2018_big_data_SingaporeSingapore is not new to me, yet each time I visit the shores of this sunny island, I’m struck by the ingenuity of a new digital innovation and pilot technology which is being tested by tech hungry consumers.  That said, it’s not surprising this island nation is at the forefront of transforming itself into a smart city while setting an example for the rest of the world.

CLICK TO TWEET: CommScope's Navin Vohra explains how Singapore’s success in building a smart city underscores an important lesson for other nations on the same journey.

Need convincing? The ‘Little Red Dot’ already boasts smart city accolades, such as the ‘Smart City of 2018’ award where the nation of 5.5 million residents was recognized for the most outstanding urban innovation projects during the Smart City Expo World Congress in Barcelona.  The expression ‘you need money to make money,’ might be an appropriate motto for a country that tops IDC’s list of countries investing in smart city projects.  New York, London, Tokyo and Singapore have all committed to spending more than $US 1 billion in smart city projects this year.  

5G, IoT and Smart City are Complementary

As we start to see examples of 5G deployments around the world, new smart city applications which may have once been considered good sci fi novel material are moving toward reality show status.  Millions of connected sensors found in buildings or on traffic lights collect data which is analyzed within mere seconds. Fiber optics networks will be the backbone of smart cities.   

Here are some real-world examples of how the country is taking smart leaps forward:

  • Smart Mobility: using data gathered from sensors deployed on junctions and roads, traffic lights could be adjusted to smooth congestion during peak periods, and drivers could be kept up to speed on road conditions through real-time alerts. This is necessary for Singapore where 12 percent of total land area is used for roads with limited space for expansion. To curb the road congestion, the local government is contemplating freezing the number of private vehicles on the roads.  But perhaps this isn’t a bad thing as citizens move away from the traditional five c’s of success – cash, car, credit card, condominium and country club membership. 
  • Smart Healthcare: HealthHub is slated to be Singapore’s first one-stop online health information and services portal where patients can access records and secure more information on preventive care.  
  • Smart Living: The ‘Smart Town’ is a new housing project that leverages smart technologies to enhance Singapore’s living environment. For instance, digital infrastructure is deployed to pave the way for intelligent homes so that residents can tap into commercial offerings such as smart lighting to enjoy greater convenience and utilities savings.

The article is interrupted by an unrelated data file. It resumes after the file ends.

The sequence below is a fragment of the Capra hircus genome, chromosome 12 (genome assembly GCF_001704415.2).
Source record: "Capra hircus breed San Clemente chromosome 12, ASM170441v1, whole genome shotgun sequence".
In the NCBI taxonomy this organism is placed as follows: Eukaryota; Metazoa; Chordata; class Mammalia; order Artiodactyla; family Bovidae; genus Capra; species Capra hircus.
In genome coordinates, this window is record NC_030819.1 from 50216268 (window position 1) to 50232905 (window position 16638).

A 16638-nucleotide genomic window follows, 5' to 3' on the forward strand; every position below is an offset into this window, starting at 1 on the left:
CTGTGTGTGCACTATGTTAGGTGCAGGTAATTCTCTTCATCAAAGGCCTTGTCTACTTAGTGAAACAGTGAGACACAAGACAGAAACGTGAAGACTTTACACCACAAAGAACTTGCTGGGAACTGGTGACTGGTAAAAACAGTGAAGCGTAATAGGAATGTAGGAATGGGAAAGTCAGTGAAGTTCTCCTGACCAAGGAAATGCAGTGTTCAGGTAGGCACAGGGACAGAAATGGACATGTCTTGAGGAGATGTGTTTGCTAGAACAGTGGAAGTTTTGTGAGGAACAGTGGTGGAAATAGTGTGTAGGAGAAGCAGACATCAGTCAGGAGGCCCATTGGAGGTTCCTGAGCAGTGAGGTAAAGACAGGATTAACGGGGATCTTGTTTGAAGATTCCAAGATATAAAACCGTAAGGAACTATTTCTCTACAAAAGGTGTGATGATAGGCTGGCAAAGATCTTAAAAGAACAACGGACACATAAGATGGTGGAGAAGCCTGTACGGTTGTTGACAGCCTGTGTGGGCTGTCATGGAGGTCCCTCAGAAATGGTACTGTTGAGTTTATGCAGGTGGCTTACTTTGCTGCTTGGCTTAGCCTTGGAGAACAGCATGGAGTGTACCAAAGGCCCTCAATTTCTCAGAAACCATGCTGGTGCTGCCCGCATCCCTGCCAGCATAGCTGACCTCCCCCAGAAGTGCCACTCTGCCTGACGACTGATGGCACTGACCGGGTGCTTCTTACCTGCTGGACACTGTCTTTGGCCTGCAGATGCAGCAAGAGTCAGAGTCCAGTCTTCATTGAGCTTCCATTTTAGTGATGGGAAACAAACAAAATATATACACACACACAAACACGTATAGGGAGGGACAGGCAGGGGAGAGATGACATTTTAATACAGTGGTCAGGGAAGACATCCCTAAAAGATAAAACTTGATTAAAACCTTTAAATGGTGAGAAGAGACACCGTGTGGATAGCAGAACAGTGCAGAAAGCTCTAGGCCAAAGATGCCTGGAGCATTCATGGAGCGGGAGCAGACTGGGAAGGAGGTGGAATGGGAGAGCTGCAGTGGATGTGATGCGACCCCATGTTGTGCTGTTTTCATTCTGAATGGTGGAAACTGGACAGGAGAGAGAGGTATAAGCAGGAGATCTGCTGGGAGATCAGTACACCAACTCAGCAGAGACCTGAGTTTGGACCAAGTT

According to a study by Juniper Research, Singapore is the smartest city in the world, ahead of London, New York, San Francisco, and Seoul. Looking at these three examples, the smart initiatives not only made use of new technology, but more importantly; deliver real benefits to citizens such as saving time and cost. 

Investing in a Digital Future

Singapore’s success in building a smart city underscores an important lesson for other nations on the same journey. Not only is there a clear vision, Singapore is investing in its 5G development plans and a fiber network rollout. According to a new ranking released at the FTTH Council Asia Pacific Conference in Wuhan, China earlier this year, Singapore is Asia Pacific's top Smart Fiber City. 

When I look at Singapore’s digital success, two steps are clear. Firstly, fiber is playing a critical role in 5G rollout. Secondly, before 5G or smart cities can become a reality, there is a need for continued investment in network infrastructure. Singapore’s investment in infrastructure has in turn provided a strong platform for innovation to flourish

About the Author

Navin Vohra

Navin Vohra is the Vice President for Service Provider, leading sales across Asia Pacific. He is responsible for all business in the telecommunications space including mobility and fixed line. A 30-year veteran in telecommunications, Navin previously was Vice President, Wireless Sales for Asia Pacific, CommScope. Navin joins CommScope from UTStarcom India, where he was the Director of Business Development and Head of Operations. Prior to that, he has worked for and contributed significantly to industry leaders such as Lucent, AT&T India, and Siemens. Navin holds a Bachelor of Engineering, Electronics and Communication degree from Delhi Institute of Technology, and a MBA from the Institute of Management Technology, Ghaziabad.

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